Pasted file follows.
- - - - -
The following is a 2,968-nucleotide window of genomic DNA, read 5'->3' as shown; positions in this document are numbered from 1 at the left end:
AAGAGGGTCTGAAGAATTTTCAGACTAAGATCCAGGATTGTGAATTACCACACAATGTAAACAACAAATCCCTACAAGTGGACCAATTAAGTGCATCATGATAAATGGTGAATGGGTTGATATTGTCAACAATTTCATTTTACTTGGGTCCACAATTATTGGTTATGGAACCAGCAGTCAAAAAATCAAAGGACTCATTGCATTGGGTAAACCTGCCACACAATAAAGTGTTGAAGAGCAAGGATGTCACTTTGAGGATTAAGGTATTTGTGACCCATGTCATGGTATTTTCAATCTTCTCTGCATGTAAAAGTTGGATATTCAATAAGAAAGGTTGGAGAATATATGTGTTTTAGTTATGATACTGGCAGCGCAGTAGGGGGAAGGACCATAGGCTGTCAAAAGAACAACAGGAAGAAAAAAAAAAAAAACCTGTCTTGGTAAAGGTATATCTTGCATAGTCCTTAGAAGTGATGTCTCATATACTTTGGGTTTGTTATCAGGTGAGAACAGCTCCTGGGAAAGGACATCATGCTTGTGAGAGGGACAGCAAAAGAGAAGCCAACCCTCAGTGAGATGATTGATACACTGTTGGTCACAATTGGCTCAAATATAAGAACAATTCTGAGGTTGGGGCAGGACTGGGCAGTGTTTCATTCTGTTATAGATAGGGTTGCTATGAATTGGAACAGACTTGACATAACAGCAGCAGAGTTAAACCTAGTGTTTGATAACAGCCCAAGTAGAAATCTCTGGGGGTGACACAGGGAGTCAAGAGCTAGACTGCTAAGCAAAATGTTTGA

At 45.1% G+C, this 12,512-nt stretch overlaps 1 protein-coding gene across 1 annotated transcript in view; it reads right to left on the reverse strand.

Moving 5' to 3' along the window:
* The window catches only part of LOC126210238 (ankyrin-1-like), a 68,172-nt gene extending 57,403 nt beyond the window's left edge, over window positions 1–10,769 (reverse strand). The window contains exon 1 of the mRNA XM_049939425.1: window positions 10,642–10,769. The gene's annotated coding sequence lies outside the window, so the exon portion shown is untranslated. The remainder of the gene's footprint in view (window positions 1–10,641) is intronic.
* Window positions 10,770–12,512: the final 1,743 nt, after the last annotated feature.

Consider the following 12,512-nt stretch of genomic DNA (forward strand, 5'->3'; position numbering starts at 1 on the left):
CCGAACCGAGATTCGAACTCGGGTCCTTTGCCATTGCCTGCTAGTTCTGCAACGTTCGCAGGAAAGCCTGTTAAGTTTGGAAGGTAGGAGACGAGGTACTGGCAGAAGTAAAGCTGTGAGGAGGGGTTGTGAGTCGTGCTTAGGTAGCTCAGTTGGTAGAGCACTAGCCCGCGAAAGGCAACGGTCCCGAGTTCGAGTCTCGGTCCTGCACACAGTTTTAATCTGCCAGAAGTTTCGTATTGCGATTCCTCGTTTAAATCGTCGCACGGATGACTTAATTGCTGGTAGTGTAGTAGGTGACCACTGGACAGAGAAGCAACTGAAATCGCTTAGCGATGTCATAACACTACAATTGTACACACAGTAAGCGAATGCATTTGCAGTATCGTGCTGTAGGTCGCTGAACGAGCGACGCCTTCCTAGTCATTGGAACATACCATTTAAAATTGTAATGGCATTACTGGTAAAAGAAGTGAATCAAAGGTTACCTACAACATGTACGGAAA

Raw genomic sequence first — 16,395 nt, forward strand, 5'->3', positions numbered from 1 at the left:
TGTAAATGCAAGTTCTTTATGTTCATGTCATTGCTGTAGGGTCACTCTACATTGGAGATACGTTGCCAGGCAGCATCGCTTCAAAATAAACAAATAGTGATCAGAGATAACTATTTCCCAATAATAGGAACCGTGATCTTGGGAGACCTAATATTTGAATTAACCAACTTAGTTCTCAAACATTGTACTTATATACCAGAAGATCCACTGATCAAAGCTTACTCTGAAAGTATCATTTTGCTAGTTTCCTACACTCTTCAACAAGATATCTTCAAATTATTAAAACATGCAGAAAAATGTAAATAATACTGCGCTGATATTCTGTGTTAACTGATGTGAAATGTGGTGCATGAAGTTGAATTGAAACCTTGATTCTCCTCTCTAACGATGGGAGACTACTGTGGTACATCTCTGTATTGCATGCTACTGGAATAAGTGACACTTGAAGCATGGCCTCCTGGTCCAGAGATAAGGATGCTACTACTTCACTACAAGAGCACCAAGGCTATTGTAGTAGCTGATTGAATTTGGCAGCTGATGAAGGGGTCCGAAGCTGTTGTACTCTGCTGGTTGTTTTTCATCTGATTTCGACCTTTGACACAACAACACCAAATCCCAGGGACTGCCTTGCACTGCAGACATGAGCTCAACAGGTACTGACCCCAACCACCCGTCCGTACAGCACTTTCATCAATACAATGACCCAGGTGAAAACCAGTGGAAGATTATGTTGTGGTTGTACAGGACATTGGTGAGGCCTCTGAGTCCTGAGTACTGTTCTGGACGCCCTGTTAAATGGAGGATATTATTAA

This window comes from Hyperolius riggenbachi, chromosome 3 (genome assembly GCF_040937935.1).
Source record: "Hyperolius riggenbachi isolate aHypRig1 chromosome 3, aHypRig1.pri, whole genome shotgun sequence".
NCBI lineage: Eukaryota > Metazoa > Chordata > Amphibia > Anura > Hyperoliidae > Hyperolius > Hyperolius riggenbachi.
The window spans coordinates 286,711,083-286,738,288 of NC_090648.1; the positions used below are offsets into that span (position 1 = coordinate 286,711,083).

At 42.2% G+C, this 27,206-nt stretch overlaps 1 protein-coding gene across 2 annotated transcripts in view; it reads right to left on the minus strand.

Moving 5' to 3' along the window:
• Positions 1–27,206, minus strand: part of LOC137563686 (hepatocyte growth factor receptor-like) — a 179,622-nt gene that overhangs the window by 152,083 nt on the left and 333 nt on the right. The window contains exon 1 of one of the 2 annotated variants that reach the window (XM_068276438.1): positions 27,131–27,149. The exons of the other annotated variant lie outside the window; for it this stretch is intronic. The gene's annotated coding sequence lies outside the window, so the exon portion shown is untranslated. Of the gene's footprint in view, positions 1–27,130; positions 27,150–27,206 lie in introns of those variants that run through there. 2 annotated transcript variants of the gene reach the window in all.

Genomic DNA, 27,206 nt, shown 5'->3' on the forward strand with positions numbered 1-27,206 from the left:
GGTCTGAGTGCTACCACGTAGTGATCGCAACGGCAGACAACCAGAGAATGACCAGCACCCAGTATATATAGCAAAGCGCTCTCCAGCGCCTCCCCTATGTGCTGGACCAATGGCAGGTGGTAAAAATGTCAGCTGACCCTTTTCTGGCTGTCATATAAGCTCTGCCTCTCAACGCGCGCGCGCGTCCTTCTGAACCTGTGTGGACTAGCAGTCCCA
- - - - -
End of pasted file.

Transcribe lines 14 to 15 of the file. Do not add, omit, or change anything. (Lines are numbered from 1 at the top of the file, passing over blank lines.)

The window spans coordinates 286,711,083-286,738,288 of NC_090648.1; the positions used below are offsets into that span (position 1 = coordinate 286,711,083).

At 42.2% G+C, this 27,206-nt stretch overlaps 1 protein-coding gene across 2 annotated transcripts in view; it reads right to left on the minus strand.